http://au.tv.yahoo.com/sunrise/video...-and-ko-olina/

          Comment


          • #6
            I don't personally know any blind dressage riders, but I learned something interesting about them while attending the WEG in Kentucky a few years ago: On freestyle day, someone made a mistake when shortening the arena from 60 meters to 40 meters, and it ended up somewhere in between those two lengths.
            Because freestyles are choreographed to the music, all the sighted riders were having trouble and getting behind their music (because every long side was taking longer to get down when they rode into the corners). The blind riders, however, had no problems. Why?
            I was told it was because the blind riders count strides rather than riding from letter to letter. In a freestyle, there's no penalty for not riding all the way into the corner, so the blind riders were turning after "X" number of strides, assuming they'd reached the end of the arena, and were staying on their music.
            If your horse is a fairly consistent guy, perhaps you and the rider can make a properly sized arena at home and work on figuring out how many strides it takes to get around the short end, or to get from K to E or K to H.
            I probably vastly oversimplified this, but it's an idea, and it might be a good backup skill for your rider anyways. Not all that different from learning to count strides in a stadium course.
            I evented just for the Halibut.

            Comment

            • Original Poster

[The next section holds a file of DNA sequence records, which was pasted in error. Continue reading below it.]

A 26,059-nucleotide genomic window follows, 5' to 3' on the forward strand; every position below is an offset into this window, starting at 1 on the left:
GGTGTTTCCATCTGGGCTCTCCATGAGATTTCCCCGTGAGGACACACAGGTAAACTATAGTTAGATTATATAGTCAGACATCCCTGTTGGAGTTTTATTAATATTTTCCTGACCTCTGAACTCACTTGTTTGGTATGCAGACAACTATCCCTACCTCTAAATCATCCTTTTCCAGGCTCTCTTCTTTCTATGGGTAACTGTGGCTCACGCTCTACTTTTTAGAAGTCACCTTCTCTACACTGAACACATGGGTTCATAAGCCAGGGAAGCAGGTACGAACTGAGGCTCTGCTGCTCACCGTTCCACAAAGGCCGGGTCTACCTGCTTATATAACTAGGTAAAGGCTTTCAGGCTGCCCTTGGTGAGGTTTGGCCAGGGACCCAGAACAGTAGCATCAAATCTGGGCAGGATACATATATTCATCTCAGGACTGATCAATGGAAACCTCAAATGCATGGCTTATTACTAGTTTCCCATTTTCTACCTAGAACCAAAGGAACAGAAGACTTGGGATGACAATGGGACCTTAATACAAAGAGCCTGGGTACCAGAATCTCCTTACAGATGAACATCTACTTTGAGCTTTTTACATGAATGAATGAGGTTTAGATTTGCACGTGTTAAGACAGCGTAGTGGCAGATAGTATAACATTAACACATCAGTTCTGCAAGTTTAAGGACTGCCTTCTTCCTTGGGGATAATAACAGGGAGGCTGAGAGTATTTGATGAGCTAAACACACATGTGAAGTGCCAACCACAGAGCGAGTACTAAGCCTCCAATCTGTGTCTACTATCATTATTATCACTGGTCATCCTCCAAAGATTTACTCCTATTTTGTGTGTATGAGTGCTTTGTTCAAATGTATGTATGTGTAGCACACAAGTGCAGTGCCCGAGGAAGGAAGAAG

#7
              Thank you all for your ideas! We've started working on counting strides with her,it's really challenging but it's improving. I've tried riding with my eyes closed a few times to get a sense of what it's like for her and man, it is TOUGH. I honestly don't know how she does it so beautifully despite being fairly new to dressage. I'm liking the idea of the lights but most if not all of our shows up here are outside so I'm not sure she will be able to see them in the bright sunlight. We may continue working on counting strides until she gets to the point where she can ride and I can call all of the letters to her instead of having to have a person at each one. Someone on UDBB also suggested those motion sensor door chimes at each letter. We will experiment and see what works best for her!

              I think she's going to come to a schooling with me at the end of the month so I'll definitely post an update afterward and let everyone know how it went. In the meantime if anyone has additional ideas I would love to hear them!

              Comment


              • #8
                A blind rider competing in para-equestrian dressage and doing it well! This is riding by feel!

                Individual test

                http://youtu.be/jkXym6JWgtA

                Freestyle

                http://youtu.be/pM0j-vFH5MM

                Link to her website:

                http://www.nickythompsonparadressage.co.uk/
                "No matter how well you perform there's always somebody of intelligent opinion who thinks it's lousy." - Laurence Olivier